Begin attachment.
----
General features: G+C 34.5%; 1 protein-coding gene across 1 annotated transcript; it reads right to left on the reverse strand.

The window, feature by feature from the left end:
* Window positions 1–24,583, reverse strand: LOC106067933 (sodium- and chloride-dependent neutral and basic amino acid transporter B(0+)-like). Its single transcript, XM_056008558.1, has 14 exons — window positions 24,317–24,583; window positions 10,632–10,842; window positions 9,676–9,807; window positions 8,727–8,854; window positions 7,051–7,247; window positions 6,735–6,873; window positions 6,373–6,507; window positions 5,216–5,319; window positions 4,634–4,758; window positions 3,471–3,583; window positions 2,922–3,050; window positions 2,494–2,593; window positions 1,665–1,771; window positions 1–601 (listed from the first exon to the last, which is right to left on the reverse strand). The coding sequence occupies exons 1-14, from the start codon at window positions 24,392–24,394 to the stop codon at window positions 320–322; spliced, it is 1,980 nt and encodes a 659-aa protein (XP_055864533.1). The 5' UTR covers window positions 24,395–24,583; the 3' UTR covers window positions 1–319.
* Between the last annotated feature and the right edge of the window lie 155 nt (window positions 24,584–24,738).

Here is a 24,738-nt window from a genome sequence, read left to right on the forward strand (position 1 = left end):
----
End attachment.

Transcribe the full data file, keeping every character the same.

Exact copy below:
General features: G+C 34.5%; 1 protein-coding gene across 1 annotated transcript; it reads right to left on the reverse strand.

The window, feature by feature from the left end:
* Window positions 1–24,583, reverse strand: LOC106067933 (sodium- and chloride-dependent neutral and basic amino acid transporter B(0+)-like). Its single transcript, XM_056008558.1, has 14 exons — window positions 24,317–24,583; window positions 10,632–10,842; window positions 9,676–9,807; window positions 8,727–8,854; window positions 7,051–7,247; window positions 6,735–6,873; window positions 6,373–6,507; window positions 5,216–5,319; window positions 4,634–4,758; window positions 3,471–3,583; window positions 2,922–3,050; window positions 2,494–2,593; window positions 1,665–1,771; window positions 1–601 (listed from the first exon to the last, which is right to left on the reverse strand). The coding sequence occupies exons 1-14, from the start codon at window positions 24,392–24,394 to the stop codon at window positions 320–322; spliced, it is 1,980 nt and encodes a 659-aa protein (XP_055864533.1). The 5' UTR covers window positions 24,395–24,583; the 3' UTR covers window positions 1–319.
* Between the last annotated feature and the right edge of the window lie 155 nt (window positions 24,584–24,738).

Here is a 24,738-nt window from a genome sequence, read left to right on the forward strand (position 1 = left end):